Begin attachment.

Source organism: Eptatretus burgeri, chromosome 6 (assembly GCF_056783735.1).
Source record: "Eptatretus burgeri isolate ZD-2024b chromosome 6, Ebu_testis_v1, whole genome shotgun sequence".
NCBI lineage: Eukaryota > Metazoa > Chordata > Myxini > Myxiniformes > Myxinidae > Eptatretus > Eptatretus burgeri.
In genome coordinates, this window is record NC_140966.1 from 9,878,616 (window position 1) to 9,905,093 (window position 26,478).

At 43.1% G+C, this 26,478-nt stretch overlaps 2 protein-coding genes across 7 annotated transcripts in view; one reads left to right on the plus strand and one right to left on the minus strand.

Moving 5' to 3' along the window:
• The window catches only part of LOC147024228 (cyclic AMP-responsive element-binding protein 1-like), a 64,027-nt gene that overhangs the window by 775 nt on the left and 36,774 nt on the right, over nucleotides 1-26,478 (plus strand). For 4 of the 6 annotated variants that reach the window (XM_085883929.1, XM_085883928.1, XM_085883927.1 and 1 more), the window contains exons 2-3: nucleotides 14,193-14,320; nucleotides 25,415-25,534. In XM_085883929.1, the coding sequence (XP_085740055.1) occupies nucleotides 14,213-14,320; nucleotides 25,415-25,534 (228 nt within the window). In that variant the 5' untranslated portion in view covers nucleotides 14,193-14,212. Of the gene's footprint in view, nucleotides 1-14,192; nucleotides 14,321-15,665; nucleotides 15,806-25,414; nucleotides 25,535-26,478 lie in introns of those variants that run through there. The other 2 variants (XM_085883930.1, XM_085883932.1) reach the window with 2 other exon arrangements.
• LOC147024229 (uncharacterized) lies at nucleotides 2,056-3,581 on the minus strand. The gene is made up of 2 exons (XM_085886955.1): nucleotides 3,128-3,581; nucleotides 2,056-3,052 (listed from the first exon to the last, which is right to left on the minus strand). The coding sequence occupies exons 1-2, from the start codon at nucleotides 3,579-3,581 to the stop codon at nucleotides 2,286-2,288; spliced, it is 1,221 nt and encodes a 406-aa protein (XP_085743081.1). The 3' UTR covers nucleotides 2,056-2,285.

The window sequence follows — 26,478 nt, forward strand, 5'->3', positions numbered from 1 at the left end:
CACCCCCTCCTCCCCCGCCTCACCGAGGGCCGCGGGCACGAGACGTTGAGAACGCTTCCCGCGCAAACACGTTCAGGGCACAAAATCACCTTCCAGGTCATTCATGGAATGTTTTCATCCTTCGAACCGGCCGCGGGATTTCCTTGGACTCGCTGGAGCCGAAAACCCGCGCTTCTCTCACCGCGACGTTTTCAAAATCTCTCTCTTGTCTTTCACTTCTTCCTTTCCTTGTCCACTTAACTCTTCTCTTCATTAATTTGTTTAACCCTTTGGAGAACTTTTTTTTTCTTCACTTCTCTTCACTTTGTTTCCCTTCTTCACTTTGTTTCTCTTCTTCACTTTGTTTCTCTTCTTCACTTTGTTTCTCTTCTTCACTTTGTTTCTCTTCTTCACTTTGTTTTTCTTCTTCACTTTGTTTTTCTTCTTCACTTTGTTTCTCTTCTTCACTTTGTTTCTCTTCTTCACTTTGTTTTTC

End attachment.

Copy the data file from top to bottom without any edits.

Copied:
Source organism: Eptatretus burgeri, chromosome 6 (assembly GCF_056783735.1).
Source record: "Eptatretus burgeri isolate ZD-2024b chromosome 6, Ebu_testis_v1, whole genome shotgun sequence".
NCBI lineage: Eukaryota > Metazoa > Chordata > Myxini > Myxiniformes > Myxinidae > Eptatretus > Eptatretus burgeri.
In genome coordinates, this window is record NC_140966.1 from 9,878,616 (window position 1) to 9,905,093 (window position 26,478).

At 43.1% G+C, this 26,478-nt stretch overlaps 2 protein-coding genes across 7 annotated transcripts in view; one reads left to right on the plus strand and one right to left on the minus strand.

Moving 5' to 3' along the window:
• The window catches only part of LOC147024228 (cyclic AMP-responsive element-binding protein 1-like), a 64,027-nt gene that overhangs the window by 775 nt on the left and 36,774 nt on the right, over nucleotides 1-26,478 (plus strand). For 4 of the 6 annotated variants that reach the window (XM_085883929.1, XM_085883928.1, XM_085883927.1 and 1 more), the window contains exons 2-3: nucleotides 14,193-14,320; nucleotides 25,415-25,534. In XM_085883929.1, the coding sequence (XP_085740055.1) occupies nucleotides 14,213-14,320; nucleotides 25,415-25,534 (228 nt within the window). In that variant the 5' untranslated portion in view covers nucleotides 14,193-14,212. Of the gene's footprint in view, nucleotides 1-14,192; nucleotides 14,321-15,665; nucleotides 15,806-25,414; nucleotides 25,535-26,478 lie in introns of those variants that run through there. The other 2 variants (XM_085883930.1, XM_085883932.1) reach the window with 2 other exon arrangements.
• LOC147024229 (uncharacterized) lies at nucleotides 2,056-3,581 on the minus strand. The gene is made up of 2 exons (XM_085886955.1): nucleotides 3,128-3,581; nucleotides 2,056-3,052 (listed from the first exon to the last, which is right to left on the minus strand). The coding sequence occupies exons 1-2, from the start codon at nucleotides 3,579-3,581 to the stop codon at nucleotides 2,286-2,288; spliced, it is 1,221 nt and encodes a 406-aa protein (XP_085743081.1). The 3' UTR covers nucleotides 2,056-2,285.

The window sequence follows — 26,478 nt, forward strand, 5'->3', positions numbered from 1 at the left end:
CACCCCCTCCTCCCCCGCCTCACCGAGGGCCGCGGGCACGAGACGTTGAGAACGCTTCCCGCGCAAACACGTTCAGGGCACAAAATCACCTTCCAGGTCATTCATGGAATGTTTTCATCCTTCGAACCGGCCGCGGGATTTCCTTGGACTCGCTGGAGCCGAAAACCCGCGCTTCTCTCACCGCGACGTTTTCAAAATCTCTCTCTTGTCTTTCACTTCTTCCTTTCCTTGTCCACTTAACTCTTCTCTTCATTAATTTGTTTAACCCTTTGGAGAACTTTTTTTTTCTTCACTTCTCTTCACTTTGTTTCCCTTCTTCACTTTGTTTCTCTTCTTCACTTTGTTTCTCTTCTTCACTTTGTTTCTCTTCTTCACTTTGTTTCTCTTCTTCACTTTGTTTTTCTTCTTCACTTTGTTTTTCTTCTTCACTTTGTTTCTCTTCTTCACTTTGTTTCTCTTCTTCACTTTGTTTTTC